Paul Martin said...

Amanda, I've posted the release date for The Lives of Others (29/3/07) which happens to be the last day of the Festival of German Films. I also highly recommend it. Not without flaws, but it's strong narrative (edge of your seat) and characterisations are emotionally gripping and greatly overshadow any weaknesses. You wouldn't think it was they director's first film, as it is very self-assured.

Personally, I have a keen interest in ethnic and cultural diversity. So even if a film may be no better than its Hollywood equivalent, often times it is more 'watchable' because of the cultural specificity that we don't always have regular access to. The whole world (pretty much) has grown up on a diet of US TV and film, so this sector gets a bit hackneyed.

I haven't checked the classifications, but anything with a classification offers the opportunity to take kids along. A goofy ghost sounds like a good candidate.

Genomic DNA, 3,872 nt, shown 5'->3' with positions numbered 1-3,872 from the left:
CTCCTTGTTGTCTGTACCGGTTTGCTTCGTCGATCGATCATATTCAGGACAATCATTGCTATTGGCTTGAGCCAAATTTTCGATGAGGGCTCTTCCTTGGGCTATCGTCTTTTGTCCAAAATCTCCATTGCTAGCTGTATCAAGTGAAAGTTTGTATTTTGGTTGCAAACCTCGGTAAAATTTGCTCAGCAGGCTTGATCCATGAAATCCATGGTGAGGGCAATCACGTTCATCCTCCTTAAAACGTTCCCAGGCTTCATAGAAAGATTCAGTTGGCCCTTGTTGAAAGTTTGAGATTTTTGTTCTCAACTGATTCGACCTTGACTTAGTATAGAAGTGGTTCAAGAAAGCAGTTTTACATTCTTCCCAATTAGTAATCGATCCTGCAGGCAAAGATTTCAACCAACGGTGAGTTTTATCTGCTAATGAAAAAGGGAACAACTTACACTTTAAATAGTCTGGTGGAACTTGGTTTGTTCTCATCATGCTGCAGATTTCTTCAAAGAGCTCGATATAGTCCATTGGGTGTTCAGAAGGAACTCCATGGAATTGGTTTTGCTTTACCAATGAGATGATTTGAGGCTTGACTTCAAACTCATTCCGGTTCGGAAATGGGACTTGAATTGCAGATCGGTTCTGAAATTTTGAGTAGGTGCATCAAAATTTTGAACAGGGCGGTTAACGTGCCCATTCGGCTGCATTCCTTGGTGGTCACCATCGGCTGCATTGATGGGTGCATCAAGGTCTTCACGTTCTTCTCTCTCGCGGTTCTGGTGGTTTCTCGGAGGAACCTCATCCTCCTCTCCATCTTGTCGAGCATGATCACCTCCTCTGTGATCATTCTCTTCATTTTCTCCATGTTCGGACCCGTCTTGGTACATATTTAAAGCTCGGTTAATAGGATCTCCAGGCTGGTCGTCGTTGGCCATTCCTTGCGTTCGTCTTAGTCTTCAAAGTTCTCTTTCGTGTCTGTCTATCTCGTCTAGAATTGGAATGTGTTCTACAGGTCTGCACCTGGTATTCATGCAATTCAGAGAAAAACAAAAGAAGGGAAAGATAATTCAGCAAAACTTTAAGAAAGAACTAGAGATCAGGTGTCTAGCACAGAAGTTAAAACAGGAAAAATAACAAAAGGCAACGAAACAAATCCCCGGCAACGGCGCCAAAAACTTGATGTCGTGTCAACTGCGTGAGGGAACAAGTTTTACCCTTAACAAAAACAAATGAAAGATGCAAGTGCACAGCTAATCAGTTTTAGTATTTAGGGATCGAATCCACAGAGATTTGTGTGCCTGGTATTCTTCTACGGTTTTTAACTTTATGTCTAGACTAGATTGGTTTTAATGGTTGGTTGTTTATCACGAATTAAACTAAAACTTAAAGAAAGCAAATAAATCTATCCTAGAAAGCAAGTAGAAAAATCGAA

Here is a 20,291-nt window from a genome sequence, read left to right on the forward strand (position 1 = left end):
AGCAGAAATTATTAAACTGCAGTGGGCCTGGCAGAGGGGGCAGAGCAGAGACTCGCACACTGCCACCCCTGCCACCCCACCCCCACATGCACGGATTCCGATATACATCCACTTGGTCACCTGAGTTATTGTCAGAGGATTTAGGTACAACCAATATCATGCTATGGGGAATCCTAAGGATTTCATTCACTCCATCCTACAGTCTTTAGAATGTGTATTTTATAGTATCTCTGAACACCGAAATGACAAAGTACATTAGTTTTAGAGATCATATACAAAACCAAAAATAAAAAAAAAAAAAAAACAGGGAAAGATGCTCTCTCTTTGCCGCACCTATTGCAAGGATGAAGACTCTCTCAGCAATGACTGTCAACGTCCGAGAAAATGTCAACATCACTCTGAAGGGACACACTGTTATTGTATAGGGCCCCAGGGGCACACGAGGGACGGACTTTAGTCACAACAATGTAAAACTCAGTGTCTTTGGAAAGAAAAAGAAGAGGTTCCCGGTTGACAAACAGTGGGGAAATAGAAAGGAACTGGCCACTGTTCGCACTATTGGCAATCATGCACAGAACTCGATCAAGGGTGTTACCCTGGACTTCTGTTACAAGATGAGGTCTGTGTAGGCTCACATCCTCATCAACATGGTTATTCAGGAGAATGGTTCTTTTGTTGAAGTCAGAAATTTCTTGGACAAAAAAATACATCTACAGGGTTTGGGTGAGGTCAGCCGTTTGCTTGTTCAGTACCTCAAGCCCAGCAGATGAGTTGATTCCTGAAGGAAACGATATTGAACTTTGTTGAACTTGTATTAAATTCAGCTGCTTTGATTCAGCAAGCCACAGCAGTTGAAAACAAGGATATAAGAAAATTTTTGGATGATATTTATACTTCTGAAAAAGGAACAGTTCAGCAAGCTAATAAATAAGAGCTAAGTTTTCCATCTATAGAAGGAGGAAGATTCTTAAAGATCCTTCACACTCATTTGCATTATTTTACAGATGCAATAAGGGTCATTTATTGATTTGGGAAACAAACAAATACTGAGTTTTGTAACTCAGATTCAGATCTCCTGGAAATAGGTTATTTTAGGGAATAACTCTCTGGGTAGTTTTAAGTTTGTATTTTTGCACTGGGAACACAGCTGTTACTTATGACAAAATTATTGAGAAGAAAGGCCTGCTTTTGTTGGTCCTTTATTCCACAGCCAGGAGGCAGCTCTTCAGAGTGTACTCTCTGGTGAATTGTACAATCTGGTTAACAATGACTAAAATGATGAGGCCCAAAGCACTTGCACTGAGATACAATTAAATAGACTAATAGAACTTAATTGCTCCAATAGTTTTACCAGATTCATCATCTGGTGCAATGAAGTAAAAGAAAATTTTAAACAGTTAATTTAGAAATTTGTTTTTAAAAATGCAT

Christian said...

I´m from Germany and last year I've seen 13 of the 20 feature-length films that are playing at the Festival. So I can give you some recommendations, distinguishing them in true German critics style - although I don't really like this differentiation - between "E" films (meaning ambitious, artsy, intellectual or highbrow) and "U" movies (meaning entertaining or lowbrow). My favourite films in the former category are "Valerie" and "Summer 04", my favourites in the latter category are "FC Venus", "Grave Decisions", "Heavyweights", "Four Minutes" and "The Wedding Party".

With a ratings system of 0 to 4 stars I would rank the films that I've seen as follows :

- Valerie (****)
- FC Venus (****)
- Grave Decisions (****)
- Sommer 04 (****)

- Heavyweights (***)
- Four Minutes (***)
- The Wedding Party (***)
- Can (***)
- Emma's Bliss (***)
- Hui Buh (***)
- Eden (***)

- Dresden (**)
- A Friend of Mine (**)

From the other seven films I would like to see "Yella", "Pingpong" and "madonnas", which are supposedly pretty good. They all belong to the "E" category.

It's a pity though that the Festival doesn't show two of the best (and grittiest) German films of 2006 : "Knallhart" and "Prinzessin".

Paul Martin said...

Thanks for going to the trouble of ranking all those films, Christian, though it'd be good to have some context to your ratings.

I see you've rated Grave Decisions and Can quite highly, whereas I wasn't impressed by either (even though Oktay Özdemir who plays Can is excellent).

Christian said...